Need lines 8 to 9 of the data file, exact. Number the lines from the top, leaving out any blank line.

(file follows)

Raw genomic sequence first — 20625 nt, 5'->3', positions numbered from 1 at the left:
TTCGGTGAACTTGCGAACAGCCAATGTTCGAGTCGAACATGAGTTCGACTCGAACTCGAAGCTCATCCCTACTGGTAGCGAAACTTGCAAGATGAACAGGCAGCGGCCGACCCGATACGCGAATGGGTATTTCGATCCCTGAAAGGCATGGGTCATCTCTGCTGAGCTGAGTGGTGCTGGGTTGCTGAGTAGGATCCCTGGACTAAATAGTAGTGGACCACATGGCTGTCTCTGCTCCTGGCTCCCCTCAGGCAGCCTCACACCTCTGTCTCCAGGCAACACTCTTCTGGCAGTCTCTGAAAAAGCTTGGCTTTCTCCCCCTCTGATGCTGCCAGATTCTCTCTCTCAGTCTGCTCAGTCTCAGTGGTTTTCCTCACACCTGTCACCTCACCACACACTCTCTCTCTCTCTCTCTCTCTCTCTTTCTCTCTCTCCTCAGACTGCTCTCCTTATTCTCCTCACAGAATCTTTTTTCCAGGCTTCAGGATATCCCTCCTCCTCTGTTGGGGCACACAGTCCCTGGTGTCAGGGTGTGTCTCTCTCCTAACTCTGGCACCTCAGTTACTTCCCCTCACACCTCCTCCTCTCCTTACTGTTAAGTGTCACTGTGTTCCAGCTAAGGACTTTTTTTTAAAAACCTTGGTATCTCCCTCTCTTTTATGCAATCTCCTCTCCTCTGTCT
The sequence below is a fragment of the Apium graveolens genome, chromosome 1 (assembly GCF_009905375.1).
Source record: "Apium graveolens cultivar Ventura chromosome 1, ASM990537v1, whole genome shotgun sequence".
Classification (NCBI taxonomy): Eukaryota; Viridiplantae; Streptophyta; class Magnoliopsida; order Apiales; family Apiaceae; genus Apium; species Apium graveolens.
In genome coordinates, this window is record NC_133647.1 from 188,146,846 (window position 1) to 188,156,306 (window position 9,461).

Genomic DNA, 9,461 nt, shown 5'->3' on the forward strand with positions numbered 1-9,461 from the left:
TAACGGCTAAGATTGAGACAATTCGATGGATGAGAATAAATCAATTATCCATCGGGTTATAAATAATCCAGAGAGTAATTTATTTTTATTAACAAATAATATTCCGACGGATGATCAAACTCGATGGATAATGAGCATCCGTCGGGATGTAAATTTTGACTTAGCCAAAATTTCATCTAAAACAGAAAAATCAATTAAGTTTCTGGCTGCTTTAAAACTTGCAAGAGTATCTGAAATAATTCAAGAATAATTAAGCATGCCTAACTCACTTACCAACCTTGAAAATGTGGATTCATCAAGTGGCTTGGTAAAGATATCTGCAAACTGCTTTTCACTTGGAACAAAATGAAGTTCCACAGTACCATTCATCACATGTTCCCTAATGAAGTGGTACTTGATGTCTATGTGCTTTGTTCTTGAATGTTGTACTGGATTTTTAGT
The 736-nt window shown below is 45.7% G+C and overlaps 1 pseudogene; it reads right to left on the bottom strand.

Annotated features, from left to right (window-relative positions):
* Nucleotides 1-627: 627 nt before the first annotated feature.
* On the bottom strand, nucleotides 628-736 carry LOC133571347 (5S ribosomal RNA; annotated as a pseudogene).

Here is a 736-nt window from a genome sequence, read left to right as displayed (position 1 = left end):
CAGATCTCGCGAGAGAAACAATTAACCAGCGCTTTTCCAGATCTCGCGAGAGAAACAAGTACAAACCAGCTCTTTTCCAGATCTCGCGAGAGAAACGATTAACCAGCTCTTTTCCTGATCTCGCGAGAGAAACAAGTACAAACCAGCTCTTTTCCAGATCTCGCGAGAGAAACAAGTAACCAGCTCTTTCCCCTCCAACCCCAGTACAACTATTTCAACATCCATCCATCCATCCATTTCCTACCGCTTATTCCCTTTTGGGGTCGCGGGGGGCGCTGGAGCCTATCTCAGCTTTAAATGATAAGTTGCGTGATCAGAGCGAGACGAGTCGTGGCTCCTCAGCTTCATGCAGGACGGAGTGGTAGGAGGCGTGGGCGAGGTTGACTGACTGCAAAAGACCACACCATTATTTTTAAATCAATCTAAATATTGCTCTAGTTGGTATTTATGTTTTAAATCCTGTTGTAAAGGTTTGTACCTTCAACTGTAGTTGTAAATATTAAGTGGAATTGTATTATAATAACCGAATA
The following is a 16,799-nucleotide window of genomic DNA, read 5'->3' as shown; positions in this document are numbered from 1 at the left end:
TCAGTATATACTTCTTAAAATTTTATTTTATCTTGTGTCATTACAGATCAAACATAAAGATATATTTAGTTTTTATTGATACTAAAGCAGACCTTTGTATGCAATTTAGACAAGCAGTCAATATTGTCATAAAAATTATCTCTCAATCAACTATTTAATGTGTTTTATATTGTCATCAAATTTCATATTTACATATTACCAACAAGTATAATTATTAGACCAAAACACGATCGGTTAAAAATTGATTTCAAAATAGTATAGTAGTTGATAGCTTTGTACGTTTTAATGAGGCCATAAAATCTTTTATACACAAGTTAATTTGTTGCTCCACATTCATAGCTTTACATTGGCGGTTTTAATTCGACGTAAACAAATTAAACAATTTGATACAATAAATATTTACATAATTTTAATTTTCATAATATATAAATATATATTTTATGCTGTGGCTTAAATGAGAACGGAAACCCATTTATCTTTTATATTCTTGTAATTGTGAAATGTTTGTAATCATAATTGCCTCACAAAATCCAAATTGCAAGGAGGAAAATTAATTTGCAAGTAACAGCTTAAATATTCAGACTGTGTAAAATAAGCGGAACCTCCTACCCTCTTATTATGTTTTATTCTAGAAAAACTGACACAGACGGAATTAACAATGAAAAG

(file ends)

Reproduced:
TAACGGCTAAGATTGAGACAATTCGATGGATGAGAATAAATCAATTATCCATCGGGTTATAAATAATCCAGAGAGTAATTTATTTTTATTAACAAATAATATTCCGACGGATGATCAAACTCGATGGATAATGAGCATCCGTCGGGATGTAAATTTTGACTTAGCCAAAATTTCATCTAAAACAGAAAAATCAATTAAGTTTCTGGCTGCTTTAAAACTTGCAAGAGTATCTGAAATAATTCAAGAATAATTAAGCATGCCTAACTCACTTACCAACCTTGAAAATGTGGATTCATCAAGTGGCTTGGTAAAGATATCTGCAAACTGCTTTTCACTTGGAACAAAATGAAGTTCCACAGTACCATTCATCACATGTTCCCTAATGAAGTGGTACTTGATGTCTATGTGCTTTGTTCTTGAATGTTGTACTGGATTTTTAGT
The 736-nt window shown below is 45.7% G+C and overlaps 1 pseudogene; it reads right to left on the bottom strand.